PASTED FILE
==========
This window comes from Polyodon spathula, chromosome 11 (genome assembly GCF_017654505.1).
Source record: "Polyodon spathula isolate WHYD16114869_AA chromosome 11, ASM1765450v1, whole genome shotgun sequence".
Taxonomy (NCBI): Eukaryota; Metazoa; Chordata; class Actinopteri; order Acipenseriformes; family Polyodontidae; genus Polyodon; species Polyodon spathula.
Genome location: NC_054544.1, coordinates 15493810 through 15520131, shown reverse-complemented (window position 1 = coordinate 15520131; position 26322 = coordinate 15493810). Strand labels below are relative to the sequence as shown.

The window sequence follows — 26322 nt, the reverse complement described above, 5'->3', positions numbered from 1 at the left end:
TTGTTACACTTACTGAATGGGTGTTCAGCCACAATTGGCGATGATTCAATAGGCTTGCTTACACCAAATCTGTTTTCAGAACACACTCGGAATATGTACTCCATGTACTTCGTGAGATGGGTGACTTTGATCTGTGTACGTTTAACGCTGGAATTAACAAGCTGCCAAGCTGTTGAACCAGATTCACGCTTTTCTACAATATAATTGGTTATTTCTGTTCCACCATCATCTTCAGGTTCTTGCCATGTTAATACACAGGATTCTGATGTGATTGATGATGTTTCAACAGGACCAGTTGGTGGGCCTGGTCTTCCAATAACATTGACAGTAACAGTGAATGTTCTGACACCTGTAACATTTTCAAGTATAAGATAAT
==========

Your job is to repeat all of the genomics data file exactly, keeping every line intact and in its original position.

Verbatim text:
This window comes from Polyodon spathula, chromosome 11 (genome assembly GCF_017654505.1).
Source record: "Polyodon spathula isolate WHYD16114869_AA chromosome 11, ASM1765450v1, whole genome shotgun sequence".
Taxonomy (NCBI): Eukaryota; Metazoa; Chordata; class Actinopteri; order Acipenseriformes; family Polyodontidae; genus Polyodon; species Polyodon spathula.
Genome location: NC_054544.1, coordinates 15493810 through 15520131, shown reverse-complemented (window position 1 = coordinate 15520131; position 26322 = coordinate 15493810). Strand labels below are relative to the sequence as shown.

The window sequence follows — 26322 nt, the reverse complement described above, 5'->3', positions numbered from 1 at the left end:
TTGTTACACTTACTGAATGGGTGTTCAGCCACAATTGGCGATGATTCAATAGGCTTGCTTACACCAAATCTGTTTTCAGAACACACTCGGAATATGTACTCCATGTACTTCGTGAGATGGGTGACTTTGATCTGTGTACGTTTAACGCTGGAATTAACAAGCTGCCAAGCTGTTGAACCAGATTCACGCTTTTCTACAATATAATTGGTTATTTCTGTTCCACCATCATCTTCAGGTTCTTGCCATGTTAATACACAGGATTCTGATGTGATTGATGATGTTTCAACAGGACCAGTTGGTGGGCCTGGTCTTCCAATAACATTGACAGTAACAGTGAATGTTCTGACACCTGTAACATTTTCAAGTATAAGATAAT